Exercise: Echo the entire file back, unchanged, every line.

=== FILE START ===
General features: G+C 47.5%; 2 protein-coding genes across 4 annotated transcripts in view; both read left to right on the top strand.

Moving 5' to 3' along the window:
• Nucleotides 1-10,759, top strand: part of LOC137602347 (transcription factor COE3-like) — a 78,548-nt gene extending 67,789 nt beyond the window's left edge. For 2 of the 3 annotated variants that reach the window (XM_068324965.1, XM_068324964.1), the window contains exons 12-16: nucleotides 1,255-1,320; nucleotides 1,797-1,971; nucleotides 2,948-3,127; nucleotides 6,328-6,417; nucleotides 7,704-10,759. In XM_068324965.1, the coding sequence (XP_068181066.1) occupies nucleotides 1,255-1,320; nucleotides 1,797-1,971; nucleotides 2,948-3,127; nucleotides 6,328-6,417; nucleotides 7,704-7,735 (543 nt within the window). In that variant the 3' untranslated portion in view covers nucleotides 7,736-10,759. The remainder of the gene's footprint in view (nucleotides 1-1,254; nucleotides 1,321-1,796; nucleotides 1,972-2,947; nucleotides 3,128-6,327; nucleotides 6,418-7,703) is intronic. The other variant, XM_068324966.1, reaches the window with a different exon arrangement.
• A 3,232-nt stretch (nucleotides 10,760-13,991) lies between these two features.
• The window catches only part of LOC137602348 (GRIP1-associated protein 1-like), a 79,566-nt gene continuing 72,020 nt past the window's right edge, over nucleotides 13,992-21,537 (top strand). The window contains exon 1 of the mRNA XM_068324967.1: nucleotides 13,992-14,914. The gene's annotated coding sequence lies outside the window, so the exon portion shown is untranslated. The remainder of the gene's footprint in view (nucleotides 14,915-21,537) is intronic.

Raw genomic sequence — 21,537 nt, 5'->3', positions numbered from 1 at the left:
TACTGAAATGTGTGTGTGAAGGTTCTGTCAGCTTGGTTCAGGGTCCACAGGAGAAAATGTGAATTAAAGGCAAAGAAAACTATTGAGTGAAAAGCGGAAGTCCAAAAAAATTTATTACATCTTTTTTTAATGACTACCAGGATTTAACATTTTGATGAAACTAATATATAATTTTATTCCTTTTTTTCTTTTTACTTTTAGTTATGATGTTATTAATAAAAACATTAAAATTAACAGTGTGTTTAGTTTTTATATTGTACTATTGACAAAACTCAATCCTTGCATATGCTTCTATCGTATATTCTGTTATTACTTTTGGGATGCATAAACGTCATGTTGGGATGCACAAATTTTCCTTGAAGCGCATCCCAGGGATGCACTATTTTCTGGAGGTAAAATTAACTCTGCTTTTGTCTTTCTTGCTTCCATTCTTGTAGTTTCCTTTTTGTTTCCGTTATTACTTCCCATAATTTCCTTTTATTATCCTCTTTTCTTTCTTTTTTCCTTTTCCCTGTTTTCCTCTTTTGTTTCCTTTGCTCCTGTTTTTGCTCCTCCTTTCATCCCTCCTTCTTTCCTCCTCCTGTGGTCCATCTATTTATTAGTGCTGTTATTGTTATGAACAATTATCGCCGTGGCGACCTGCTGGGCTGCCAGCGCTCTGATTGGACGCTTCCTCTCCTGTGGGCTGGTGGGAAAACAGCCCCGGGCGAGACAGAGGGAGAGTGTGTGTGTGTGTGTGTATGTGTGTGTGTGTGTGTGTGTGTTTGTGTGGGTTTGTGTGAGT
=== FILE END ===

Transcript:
General features: G+C 47.5%; 2 protein-coding genes across 4 annotated transcripts in view; both read left to right on the top strand.

Moving 5' to 3' along the window:
• Nucleotides 1-10,759, top strand: part of LOC137602347 (transcription factor COE3-like) — a 78,548-nt gene extending 67,789 nt beyond the window's left edge. For 2 of the 3 annotated variants that reach the window (XM_068324965.1, XM_068324964.1), the window contains exons 12-16: nucleotides 1,255-1,320; nucleotides 1,797-1,971; nucleotides 2,948-3,127; nucleotides 6,328-6,417; nucleotides 7,704-10,759. In XM_068324965.1, the coding sequence (XP_068181066.1) occupies nucleotides 1,255-1,320; nucleotides 1,797-1,971; nucleotides 2,948-3,127; nucleotides 6,328-6,417; nucleotides 7,704-7,735 (543 nt within the window). In that variant the 3' untranslated portion in view covers nucleotides 7,736-10,759. The remainder of the gene's footprint in view (nucleotides 1-1,254; nucleotides 1,321-1,796; nucleotides 1,972-2,947; nucleotides 3,128-6,327; nucleotides 6,418-7,703) is intronic. The other variant, XM_068324966.1, reaches the window with a different exon arrangement.
• A 3,232-nt stretch (nucleotides 10,760-13,991) lies between these two features.
• The window catches only part of LOC137602348 (GRIP1-associated protein 1-like), a 79,566-nt gene continuing 72,020 nt past the window's right edge, over nucleotides 13,992-21,537 (top strand). The window contains exon 1 of the mRNA XM_068324967.1: nucleotides 13,992-14,914. The gene's annotated coding sequence lies outside the window, so the exon portion shown is untranslated. The remainder of the gene's footprint in view (nucleotides 14,915-21,537) is intronic.

Raw genomic sequence — 21,537 nt, 5'->3', positions numbered from 1 at the left:
TACTGAAATGTGTGTGTGAAGGTTCTGTCAGCTTGGTTCAGGGTCCACAGGAGAAAATGTGAATTAAAGGCAAAGAAAACTATTGAGTGAAAAGCGGAAGTCCAAAAAAATTTATTACATCTTTTTTTAATGACTACCAGGATTTAACATTTTGATGAAACTAATATATAATTTTATTCCTTTTTTTCTTTTTACTTTTAGTTATGATGTTATTAATAAAAACATTAAAATTAACAGTGTGTTTAGTTTTTATATTGTACTATTGACAAAACTCAATCCTTGCATATGCTTCTATCGTATATTCTGTTATTACTTTTGGGATGCATAAACGTCATGTTGGGATGCACAAATTTTCCTTGAAGCGCATCCCAGGGATGCACTATTTTCTGGAGGTAAAATTAACTCTGCTTTTGTCTTTCTTGCTTCCATTCTTGTAGTTTCCTTTTTGTTTCCGTTATTACTTCCCATAATTTCCTTTTATTATCCTCTTTTCTTTCTTTTTTCCTTTTCCCTGTTTTCCTCTTTTGTTTCCTTTGCTCCTGTTTTTGCTCCTCCTTTCATCCCTCCTTCTTTCCTCCTCCTGTGGTCCATCTATTTATTAGTGCTGTTATTGTTATGAACAATTATCGCCGTGGCGACCTGCTGGGCTGCCAGCGCTCTGATTGGACGCTTCCTCTCCTGTGGGCTGGTGGGAAAACAGCCCCGGGCGAGACAGAGGGAGAGTGTGTGTGTGTGTGTGTATGTGTGTGTGTGTGTGTGTGTGTTTGTGTGGGTTTGTGTGAGT